He said "Abba" as in the most tender of Jewish expressions of the intimate word "Daddy". Not this formal stuffy, speaking at a podium "Our Father". Over time such words may lose their potency, but as expressed by Jesus it was a powerful statement- God is approachable. And he then said, "Hallowed be they name.- "It is a name to be revered"

Jesus implied prayer should be purposeful and directed; "Thy kingdom come; thy WILL be done"- God is very clear in expressing the dynamics of what that WILL is. It is not detachment, but fellowship, intimacy, helping others, communion/communication/adoration.

Nothingness is the furthest from what God wants according to the teachings recorded of Jesus, and the teachings of Paul. In Matthew 25- the servant that did nothing with what he was given was rebuked severely. The maidens that did nothing to prepare to meet with the groom were severely rebuked.

When it is quoted: "I live, and yet I do not; Christ lives in me..." The context of this statement is rather clear. I have like Frodo, taken up the burden of the Ring; not for my sake- I am not doing this for me- I am doing this for the Shire and all whom I love.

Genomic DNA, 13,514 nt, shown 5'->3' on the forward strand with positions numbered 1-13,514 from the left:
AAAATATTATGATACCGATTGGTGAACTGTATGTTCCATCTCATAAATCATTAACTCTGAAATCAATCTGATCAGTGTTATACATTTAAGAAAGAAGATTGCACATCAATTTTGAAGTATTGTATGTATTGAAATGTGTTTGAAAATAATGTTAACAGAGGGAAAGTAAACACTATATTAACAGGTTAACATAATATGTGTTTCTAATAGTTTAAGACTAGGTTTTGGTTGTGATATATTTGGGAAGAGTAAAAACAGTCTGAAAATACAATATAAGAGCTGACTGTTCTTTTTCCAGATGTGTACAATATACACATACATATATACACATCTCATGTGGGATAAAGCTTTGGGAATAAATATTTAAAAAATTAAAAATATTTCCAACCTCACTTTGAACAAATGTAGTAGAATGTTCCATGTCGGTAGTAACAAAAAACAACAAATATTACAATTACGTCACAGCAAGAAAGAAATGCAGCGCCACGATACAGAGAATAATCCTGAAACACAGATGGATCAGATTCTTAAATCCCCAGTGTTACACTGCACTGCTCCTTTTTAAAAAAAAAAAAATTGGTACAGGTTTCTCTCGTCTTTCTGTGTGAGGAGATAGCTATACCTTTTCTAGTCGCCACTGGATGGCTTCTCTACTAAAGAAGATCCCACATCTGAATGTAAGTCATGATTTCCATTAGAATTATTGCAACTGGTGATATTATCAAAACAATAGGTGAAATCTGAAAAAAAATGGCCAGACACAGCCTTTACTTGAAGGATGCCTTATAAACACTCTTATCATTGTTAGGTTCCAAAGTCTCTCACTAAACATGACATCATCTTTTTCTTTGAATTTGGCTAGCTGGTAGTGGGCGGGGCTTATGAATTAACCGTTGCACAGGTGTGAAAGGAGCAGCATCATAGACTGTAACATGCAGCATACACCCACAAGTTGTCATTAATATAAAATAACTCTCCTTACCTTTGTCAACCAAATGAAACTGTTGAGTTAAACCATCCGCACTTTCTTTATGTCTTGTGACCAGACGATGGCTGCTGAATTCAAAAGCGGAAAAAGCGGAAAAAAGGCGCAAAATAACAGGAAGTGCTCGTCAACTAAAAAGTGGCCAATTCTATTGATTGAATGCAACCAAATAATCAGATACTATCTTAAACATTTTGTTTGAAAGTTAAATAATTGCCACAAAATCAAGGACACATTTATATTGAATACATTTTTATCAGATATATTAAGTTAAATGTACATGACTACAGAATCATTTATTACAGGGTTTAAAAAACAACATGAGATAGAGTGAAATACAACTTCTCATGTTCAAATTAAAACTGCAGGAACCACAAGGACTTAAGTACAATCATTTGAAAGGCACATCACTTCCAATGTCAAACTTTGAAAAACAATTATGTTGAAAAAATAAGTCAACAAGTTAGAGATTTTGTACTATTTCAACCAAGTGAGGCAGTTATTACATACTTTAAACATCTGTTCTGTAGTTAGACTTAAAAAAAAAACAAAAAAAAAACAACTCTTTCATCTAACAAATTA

In a like manner, Paul went to prison for his faith, to share about the love of God. Christ went to the cross.

The definition of LOVE as expressed in the scriptures is rather active. "For God so loved the world that he GAVE his only begotten son..." The act of love was expressed by the act of giving. And Jesus said, "There is NO GREATER LOVE, than that a man should lay down his life for another..."

Christianity as expressed by the Gospel writers and Apostles, was indeed the act of involvement- sacrificial involvement.